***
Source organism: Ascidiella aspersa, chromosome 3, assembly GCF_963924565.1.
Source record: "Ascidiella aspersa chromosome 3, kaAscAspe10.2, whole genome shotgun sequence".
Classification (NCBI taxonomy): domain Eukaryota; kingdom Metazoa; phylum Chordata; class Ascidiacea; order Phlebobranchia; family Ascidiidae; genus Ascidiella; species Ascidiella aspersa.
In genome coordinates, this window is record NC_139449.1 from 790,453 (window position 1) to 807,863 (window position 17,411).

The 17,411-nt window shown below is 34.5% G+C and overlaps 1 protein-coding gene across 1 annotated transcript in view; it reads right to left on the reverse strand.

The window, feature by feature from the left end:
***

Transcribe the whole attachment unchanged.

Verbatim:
Source organism: Ascidiella aspersa, chromosome 3, assembly GCF_963924565.1.
Source record: "Ascidiella aspersa chromosome 3, kaAscAspe10.2, whole genome shotgun sequence".
Classification (NCBI taxonomy): domain Eukaryota; kingdom Metazoa; phylum Chordata; class Ascidiacea; order Phlebobranchia; family Ascidiidae; genus Ascidiella; species Ascidiella aspersa.
In genome coordinates, this window is record NC_139449.1 from 790,453 (window position 1) to 807,863 (window position 17,411).

The 17,411-nt window shown below is 34.5% G+C and overlaps 1 protein-coding gene across 1 annotated transcript in view; it reads right to left on the reverse strand.

The window, feature by feature from the left end: